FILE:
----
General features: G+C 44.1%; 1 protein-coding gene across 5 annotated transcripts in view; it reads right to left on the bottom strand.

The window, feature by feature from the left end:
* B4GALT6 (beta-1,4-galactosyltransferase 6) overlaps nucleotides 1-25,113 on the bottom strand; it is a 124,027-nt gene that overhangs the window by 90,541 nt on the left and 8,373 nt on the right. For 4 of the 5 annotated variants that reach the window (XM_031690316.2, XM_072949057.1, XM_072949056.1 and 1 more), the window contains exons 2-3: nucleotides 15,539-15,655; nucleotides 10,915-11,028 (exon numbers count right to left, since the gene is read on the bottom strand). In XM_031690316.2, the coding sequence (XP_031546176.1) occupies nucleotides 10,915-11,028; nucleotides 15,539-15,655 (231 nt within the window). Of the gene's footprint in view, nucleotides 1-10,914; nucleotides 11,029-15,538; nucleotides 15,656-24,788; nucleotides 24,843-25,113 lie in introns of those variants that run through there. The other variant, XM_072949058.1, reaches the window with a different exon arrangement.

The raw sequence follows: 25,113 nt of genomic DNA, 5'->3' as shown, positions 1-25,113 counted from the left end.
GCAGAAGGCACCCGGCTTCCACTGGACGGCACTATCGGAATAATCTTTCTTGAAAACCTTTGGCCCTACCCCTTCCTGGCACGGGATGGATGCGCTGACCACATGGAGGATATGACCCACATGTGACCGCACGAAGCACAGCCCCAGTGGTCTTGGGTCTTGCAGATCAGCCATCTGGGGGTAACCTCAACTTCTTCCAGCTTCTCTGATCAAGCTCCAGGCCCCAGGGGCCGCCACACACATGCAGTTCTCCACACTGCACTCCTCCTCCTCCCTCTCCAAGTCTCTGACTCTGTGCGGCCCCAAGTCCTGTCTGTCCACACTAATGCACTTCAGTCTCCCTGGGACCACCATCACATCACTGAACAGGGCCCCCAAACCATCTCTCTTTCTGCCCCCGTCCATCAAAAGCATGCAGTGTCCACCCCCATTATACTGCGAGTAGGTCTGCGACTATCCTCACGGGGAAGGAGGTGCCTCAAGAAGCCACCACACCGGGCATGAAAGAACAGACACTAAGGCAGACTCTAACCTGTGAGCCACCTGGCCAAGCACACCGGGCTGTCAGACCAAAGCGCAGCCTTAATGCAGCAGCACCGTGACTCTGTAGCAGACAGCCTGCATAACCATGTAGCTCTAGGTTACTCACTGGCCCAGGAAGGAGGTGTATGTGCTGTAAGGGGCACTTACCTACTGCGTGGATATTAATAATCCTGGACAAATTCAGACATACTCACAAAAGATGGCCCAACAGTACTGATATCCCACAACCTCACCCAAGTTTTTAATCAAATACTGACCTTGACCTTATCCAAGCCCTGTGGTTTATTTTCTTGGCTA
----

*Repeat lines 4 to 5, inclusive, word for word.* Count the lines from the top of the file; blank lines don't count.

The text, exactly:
The raw sequence follows: 25,113 nt of genomic DNA, 5'->3' as shown, positions 1-25,113 counted from the left end.
GCAGAAGGCACCCGGCTTCCACTGGACGGCACTATCGGAATAATCTTTCTTGAAAACCTTTGGCCCTACCCCTTCCTGGCACGGGATGGATGCGCTGACCACATGGAGGATATGACCCACATGTGACCGCACGAAGCACAGCCCCAGTGGTCTTGGGTCTTGCAGATCAGCCATCTGGGGGTAACCTCAACTTCTTCCAGCTTCTCTGATCAAGCTCCAGGCCCCAGGGGCCGCCACACACATGCAGTTCTCCACACTGCACTCCTCCTCCTCCCTCTCCAAGTCTCTGACTCTGTGCGGCCCCAAGTCCTGTCTGTCCACACTAATGCACTTCAGTCTCCCTGGGACCACCATCACATCACTGAACAGGGCCCCCAAACCATCTCTCTTTCTGCCCCCGTCCATCAAAAGCATGCAGTGTCCACCCCCATTATACTGCGAGTAGGTCTGCGACTATCCTCACGGGGAAGGAGGTGCCTCAAGAAGCCACCACACCGGGCATGAAAGAACAGACACTAAGGCAGACTCTAACCTGTGAGCCACCTGGCCAAGCACACCGGGCTGTCAGACCAAAGCGCAGCCTTAATGCAGCAGCACCGTGACTCTGTAGCAGACAGCCTGCATAACCATGTAGCTCTAGGTTACTCACTGGCCCAGGAAGGAGGTGTATGTGCTGTAAGGGGCACTTACCTACTGCGTGGATATTAATAATCCTGGACAAATTCAGACATACTCACAAAAGATGGCCCAACAGTACTGATATCCCACAACCTCACCCAAGTTTTTAATCAAATACTGACCTTGACCTTATCCAAGCCCTGTGGTTTATTTTCTTGGCTA